In this biographical comedy Johnny Deep plays the eccentric film director, and joining him in the cast are Martin Landau, Sarah Jessica Parker, Patricia Arquette and Bill Murray. Burton decided to work on this film because in some ways he admired Wood. Not for his obvious lack of artistic sense, but for his ability to dream, move forward and overcome all setbacks to accomplish his crazy goals and complete his films. This was the second collaboration of the director with Johnny Depp, and at the same time a critics’ favorite.


1 Edward Scissorhands


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Although Burton and Depp worked together on several projects, to this day their best work as a duo is their first collaboration: Edward Scissorhands. In this film we follow the story of Edward (Johnny Depp), an artificial man created by a lonely inventor (Vincent Price) who lives all alone in a castle and dies before finishing his project, so Edward is left with blades instead of hands. After his creator’s death, the young man lives in obscurity until he meets Peg (Dianne Wiest), who takes him to live in her house. Soon Edward is known in the neighborhood thanks to his gardening and hairdressing skills. However, trouble starts when Edward falls in love with Peg’s daughter Kim (Winona Ryder).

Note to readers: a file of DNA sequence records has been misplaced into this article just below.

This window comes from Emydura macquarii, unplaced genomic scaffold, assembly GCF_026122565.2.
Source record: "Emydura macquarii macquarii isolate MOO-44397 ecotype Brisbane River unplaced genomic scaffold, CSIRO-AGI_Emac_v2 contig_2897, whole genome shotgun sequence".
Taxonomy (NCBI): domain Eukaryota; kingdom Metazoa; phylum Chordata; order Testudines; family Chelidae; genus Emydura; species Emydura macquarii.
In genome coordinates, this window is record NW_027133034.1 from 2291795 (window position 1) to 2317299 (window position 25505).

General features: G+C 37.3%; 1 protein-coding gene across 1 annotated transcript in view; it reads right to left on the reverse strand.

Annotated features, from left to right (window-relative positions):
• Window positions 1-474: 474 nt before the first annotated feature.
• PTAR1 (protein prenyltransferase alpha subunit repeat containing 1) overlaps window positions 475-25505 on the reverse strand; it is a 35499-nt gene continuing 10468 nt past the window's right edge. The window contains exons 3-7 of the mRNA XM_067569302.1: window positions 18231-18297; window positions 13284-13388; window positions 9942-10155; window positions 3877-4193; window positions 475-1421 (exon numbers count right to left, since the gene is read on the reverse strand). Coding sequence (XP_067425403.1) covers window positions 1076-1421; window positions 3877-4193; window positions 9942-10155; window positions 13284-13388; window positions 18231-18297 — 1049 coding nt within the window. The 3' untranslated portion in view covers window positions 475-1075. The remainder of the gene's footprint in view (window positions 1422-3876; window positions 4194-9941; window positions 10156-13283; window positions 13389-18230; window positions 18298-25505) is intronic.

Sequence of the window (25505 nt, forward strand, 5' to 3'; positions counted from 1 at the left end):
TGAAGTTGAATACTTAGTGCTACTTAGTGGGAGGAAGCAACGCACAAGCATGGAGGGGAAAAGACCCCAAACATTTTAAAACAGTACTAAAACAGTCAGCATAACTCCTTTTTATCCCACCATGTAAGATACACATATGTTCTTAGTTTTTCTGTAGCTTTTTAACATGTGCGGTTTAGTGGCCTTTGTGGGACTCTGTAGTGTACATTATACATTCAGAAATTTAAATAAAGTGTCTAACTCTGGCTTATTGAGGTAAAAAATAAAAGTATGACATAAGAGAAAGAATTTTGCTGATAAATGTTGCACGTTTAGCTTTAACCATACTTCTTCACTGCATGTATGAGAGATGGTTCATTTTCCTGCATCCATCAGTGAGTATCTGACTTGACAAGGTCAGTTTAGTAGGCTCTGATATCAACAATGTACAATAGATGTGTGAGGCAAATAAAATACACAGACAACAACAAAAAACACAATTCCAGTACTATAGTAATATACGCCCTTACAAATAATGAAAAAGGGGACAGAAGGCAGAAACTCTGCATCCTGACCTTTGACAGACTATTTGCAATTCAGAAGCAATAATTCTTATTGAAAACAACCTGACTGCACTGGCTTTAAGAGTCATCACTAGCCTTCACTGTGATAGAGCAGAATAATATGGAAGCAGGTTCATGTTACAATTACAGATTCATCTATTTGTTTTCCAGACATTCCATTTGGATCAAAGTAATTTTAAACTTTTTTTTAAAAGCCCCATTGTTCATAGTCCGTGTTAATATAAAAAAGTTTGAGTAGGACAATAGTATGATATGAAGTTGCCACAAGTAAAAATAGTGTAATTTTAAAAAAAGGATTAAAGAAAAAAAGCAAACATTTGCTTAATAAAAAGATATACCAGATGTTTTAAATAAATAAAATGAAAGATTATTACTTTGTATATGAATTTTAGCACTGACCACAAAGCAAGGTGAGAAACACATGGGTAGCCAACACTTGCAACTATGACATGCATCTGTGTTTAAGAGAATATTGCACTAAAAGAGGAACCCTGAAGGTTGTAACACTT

The main character was based on a drawing that Burton drew when he was a young high school student, and the soundtrack was in charge of Danny Elfman, in what would be the first of many collaborations with the director. Curiously enough, the beginning of the tight relationship between Burton and Depp almost didn’t happen: the main role of the film would be offered to Robert Downey Jr., Tom Hanks or Jim Carrey, but even back then the director saw something special in Depp, a quality that would allow him to represent all the qualities and emotions of his obscure characters. Fortunately he was not wrong, and after this first project many more successes followed.